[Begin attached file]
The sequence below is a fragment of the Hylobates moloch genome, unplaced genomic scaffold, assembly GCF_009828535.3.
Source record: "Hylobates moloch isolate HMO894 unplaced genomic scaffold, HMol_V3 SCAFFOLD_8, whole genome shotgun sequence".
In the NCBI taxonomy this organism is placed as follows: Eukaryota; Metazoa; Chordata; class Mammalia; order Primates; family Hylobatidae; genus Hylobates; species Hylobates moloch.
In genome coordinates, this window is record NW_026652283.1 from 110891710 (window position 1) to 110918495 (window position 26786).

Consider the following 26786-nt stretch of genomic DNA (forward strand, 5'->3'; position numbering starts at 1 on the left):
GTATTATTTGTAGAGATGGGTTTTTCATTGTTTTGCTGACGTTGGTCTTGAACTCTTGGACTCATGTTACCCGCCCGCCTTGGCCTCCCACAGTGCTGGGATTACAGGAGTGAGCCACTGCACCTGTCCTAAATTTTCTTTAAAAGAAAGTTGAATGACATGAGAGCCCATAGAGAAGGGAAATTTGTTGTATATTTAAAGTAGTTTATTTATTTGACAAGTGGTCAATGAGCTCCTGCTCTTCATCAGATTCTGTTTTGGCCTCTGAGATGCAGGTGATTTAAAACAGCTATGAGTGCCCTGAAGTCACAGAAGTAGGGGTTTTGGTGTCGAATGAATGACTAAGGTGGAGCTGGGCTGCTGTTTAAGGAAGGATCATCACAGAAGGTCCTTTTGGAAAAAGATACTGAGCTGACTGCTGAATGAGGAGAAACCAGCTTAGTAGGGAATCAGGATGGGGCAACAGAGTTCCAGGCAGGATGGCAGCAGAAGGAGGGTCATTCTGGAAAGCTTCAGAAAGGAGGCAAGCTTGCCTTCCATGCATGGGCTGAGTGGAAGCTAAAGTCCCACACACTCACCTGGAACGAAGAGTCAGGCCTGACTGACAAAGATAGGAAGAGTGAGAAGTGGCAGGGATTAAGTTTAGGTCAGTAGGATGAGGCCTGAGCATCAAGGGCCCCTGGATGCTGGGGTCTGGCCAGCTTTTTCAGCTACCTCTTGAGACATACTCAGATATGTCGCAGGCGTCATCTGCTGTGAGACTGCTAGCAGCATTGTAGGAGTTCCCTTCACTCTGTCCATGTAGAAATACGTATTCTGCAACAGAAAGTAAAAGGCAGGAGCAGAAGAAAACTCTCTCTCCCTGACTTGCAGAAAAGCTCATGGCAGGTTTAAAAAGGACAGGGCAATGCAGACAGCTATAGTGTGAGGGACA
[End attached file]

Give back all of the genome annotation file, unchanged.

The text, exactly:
The sequence below is a fragment of the Hylobates moloch genome, unplaced genomic scaffold, assembly GCF_009828535.3.
Source record: "Hylobates moloch isolate HMO894 unplaced genomic scaffold, HMol_V3 SCAFFOLD_8, whole genome shotgun sequence".
In the NCBI taxonomy this organism is placed as follows: Eukaryota; Metazoa; Chordata; class Mammalia; order Primates; family Hylobatidae; genus Hylobates; species Hylobates moloch.
In genome coordinates, this window is record NW_026652283.1 from 110891710 (window position 1) to 110918495 (window position 26786).

Consider the following 26786-nt stretch of genomic DNA (forward strand, 5'->3'; position numbering starts at 1 on the left):
GTATTATTTGTAGAGATGGGTTTTTCATTGTTTTGCTGACGTTGGTCTTGAACTCTTGGACTCATGTTACCCGCCCGCCTTGGCCTCCCACAGTGCTGGGATTACAGGAGTGAGCCACTGCACCTGTCCTAAATTTTCTTTAAAAGAAAGTTGAATGACATGAGAGCCCATAGAGAAGGGAAATTTGTTGTATATTTAAAGTAGTTTATTTATTTGACAAGTGGTCAATGAGCTCCTGCTCTTCATCAGATTCTGTTTTGGCCTCTGAGATGCAGGTGATTTAAAACAGCTATGAGTGCCCTGAAGTCACAGAAGTAGGGGTTTTGGTGTCGAATGAATGACTAAGGTGGAGCTGGGCTGCTGTTTAAGGAAGGATCATCACAGAAGGTCCTTTTGGAAAAAGATACTGAGCTGACTGCTGAATGAGGAGAAACCAGCTTAGTAGGGAATCAGGATGGGGCAACAGAGTTCCAGGCAGGATGGCAGCAGAAGGAGGGTCATTCTGGAAAGCTTCAGAAAGGAGGCAAGCTTGCCTTCCATGCATGGGCTGAGTGGAAGCTAAAGTCCCACACACTCACCTGGAACGAAGAGTCAGGCCTGACTGACAAAGATAGGAAGAGTGAGAAGTGGCAGGGATTAAGTTTAGGTCAGTAGGATGAGGCCTGAGCATCAAGGGCCCCTGGATGCTGGGGTCTGGCCAGCTTTTTCAGCTACCTCTTGAGACATACTCAGATATGTCGCAGGCGTCATCTGCTGTGAGACTGCTAGCAGCATTGTAGGAGTTCCCTTCACTCTGTCCATGTAGAAATACGTATTCTGCAACAGAAAGTAAAAGGCAGGAGCAGAAGAAAACTCTCTCTCCCTGACTTGCAGAAAAGCTCATGGCAGGTTTAAAAAGGACAGGGCAATGCAGACAGCTATAGTGTGAGGGACA